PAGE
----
TSX Venture up, April 26-30

The S&P/TSX Venture Composite Index rose 2.56% to finish the trading week at 955.26. Spot gold declined by US$7.80 per oz., or 0.44%, to US$1,769.10 per ounce.

Los Andes Copper jumped $1.72 to $10.00 per share. The company announced that it had received approval from Chile’s Regional Environmental Committee for drilling to start at its Vizcachitas copper-molybdenum project, about 120 km north of Santiago. According to the Canadian miner, the approval covers up to 350 drill holes to be completed over the next four years. The drilling is required to complete a prefeasibility study at Vizcachitas, which is currently underway. The permit also covers further exploration drilling and any other drilling that the project may require as its development advances. The company is moving forward with plans to build a 110,000-tonne-per-day operation, which it believes will be Chile’s next major copper mine.

Shares of Aurania Resources climbed 43¢ to $3.04. The company reported a new discovery in an area called Shimpia North, which it says is an extension of the high-grade silver-zinc-lead mineralisation at Tiria-Shimpia, part of the company’s Lost Cities-Cutucu project in southeastern Ecuador. The new discovery extends the Tiria-Shimpia target from 15 km to a total length of 22 km. According to Aurania, the outcropping mineralization in the first reconnaissance exploration in this new area returned a grade of 40 grams silver per tonne in an extensively weathered gossan (iron-rich residue that remains after intense weathering of sulphide-rich rock), and a boulder of barite in a stream returned 19 grams silver, 6.5% lead, and 1.1% zinc. “Shimpia North appears to have the same character, style and mineralization type as Tiria-Shimpia, though it is displaced to the northwest. I consider it to be part of the same system,” Keith Barron, the company’s CEO, stated in a press release.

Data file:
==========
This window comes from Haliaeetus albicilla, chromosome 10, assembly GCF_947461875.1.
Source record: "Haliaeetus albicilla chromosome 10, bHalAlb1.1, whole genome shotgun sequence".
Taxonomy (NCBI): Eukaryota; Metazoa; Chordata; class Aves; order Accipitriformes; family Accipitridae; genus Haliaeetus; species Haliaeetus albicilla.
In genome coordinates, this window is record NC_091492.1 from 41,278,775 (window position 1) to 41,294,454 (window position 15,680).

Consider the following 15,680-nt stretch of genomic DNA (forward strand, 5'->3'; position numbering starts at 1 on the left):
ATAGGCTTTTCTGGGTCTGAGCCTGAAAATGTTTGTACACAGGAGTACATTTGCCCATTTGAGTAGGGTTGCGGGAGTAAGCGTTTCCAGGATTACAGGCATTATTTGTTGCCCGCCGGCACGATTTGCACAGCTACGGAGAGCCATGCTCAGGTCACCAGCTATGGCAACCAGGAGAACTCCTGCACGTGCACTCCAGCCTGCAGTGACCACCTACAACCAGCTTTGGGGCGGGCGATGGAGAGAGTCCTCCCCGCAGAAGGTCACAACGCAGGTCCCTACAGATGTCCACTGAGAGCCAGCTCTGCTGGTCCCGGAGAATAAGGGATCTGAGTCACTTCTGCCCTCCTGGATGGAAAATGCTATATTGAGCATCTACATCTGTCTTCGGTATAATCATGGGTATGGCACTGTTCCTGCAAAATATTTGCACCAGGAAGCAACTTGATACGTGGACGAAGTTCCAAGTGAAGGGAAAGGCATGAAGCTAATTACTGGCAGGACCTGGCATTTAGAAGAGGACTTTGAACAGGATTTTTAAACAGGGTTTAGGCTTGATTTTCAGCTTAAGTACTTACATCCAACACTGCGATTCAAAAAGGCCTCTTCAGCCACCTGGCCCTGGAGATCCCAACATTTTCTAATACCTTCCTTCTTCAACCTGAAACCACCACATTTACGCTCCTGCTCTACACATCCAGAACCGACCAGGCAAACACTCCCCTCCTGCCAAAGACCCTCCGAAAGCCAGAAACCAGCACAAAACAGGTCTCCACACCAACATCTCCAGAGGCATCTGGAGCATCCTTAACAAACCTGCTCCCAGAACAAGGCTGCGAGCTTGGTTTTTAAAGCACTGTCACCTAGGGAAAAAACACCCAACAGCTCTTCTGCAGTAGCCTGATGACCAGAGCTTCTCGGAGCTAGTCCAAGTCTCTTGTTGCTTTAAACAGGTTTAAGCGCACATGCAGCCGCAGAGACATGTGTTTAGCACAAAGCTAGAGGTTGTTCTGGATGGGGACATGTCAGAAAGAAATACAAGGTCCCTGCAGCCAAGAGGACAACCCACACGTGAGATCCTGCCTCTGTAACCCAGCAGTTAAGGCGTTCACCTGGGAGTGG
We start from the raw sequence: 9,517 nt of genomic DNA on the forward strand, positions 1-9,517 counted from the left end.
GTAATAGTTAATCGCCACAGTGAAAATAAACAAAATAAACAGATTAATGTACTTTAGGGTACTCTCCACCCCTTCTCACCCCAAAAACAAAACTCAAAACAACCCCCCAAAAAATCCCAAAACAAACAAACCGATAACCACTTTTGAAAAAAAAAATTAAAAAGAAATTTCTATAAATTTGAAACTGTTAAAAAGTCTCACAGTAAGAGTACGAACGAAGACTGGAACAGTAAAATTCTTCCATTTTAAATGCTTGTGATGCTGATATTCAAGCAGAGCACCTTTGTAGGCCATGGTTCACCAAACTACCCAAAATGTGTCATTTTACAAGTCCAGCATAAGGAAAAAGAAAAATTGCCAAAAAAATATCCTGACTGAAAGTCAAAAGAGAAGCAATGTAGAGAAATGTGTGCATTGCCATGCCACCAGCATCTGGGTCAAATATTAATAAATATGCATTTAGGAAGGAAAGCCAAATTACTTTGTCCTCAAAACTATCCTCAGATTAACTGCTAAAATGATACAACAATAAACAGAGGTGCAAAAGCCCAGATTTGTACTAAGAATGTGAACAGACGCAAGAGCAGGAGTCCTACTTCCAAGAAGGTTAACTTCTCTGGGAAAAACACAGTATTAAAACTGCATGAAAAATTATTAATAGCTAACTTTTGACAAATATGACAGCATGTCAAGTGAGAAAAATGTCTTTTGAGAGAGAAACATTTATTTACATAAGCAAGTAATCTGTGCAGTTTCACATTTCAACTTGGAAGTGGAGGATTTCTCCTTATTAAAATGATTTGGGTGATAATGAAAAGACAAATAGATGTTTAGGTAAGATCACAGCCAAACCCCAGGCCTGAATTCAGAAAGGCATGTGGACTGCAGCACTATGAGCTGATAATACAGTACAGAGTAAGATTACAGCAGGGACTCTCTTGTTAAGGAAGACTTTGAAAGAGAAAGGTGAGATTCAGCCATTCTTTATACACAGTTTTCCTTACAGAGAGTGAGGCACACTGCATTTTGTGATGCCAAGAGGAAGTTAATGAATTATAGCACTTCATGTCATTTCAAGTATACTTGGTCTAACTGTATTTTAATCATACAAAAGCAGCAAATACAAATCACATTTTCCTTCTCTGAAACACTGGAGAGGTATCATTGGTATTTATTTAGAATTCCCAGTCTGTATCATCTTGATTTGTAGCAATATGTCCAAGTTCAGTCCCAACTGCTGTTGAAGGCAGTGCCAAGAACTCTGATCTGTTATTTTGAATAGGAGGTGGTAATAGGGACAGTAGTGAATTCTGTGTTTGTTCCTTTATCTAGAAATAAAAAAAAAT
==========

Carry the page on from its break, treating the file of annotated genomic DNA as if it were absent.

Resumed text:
Arctic Star Exploration increased by 13¢ to 22¢ per share. The company announced that it had made a new kimberlite discovery on the Diagras project in the Northwest Territories, about 380 km north of Yellowknife. The discovery, named Sequoia, was found by drilling an electromagnetic (EM) and gravity anomaly that together extend 1 km north-south by 200 metres wide. Diagras, a joint venture between Arctic Star and Margaret Lake Resources, already hosts 23 kimberlites previously unearthed by De Beers in the 1990s. Arctic Star is conducting a $2.1 million drill program testing 10 to 15 targets on the 256-sq.-km property. “The priority is to make as many discoveries as we can before the ice melts,” Buddy Doyle, Arctic Star’s vice-president of exploration, stated in a press release.


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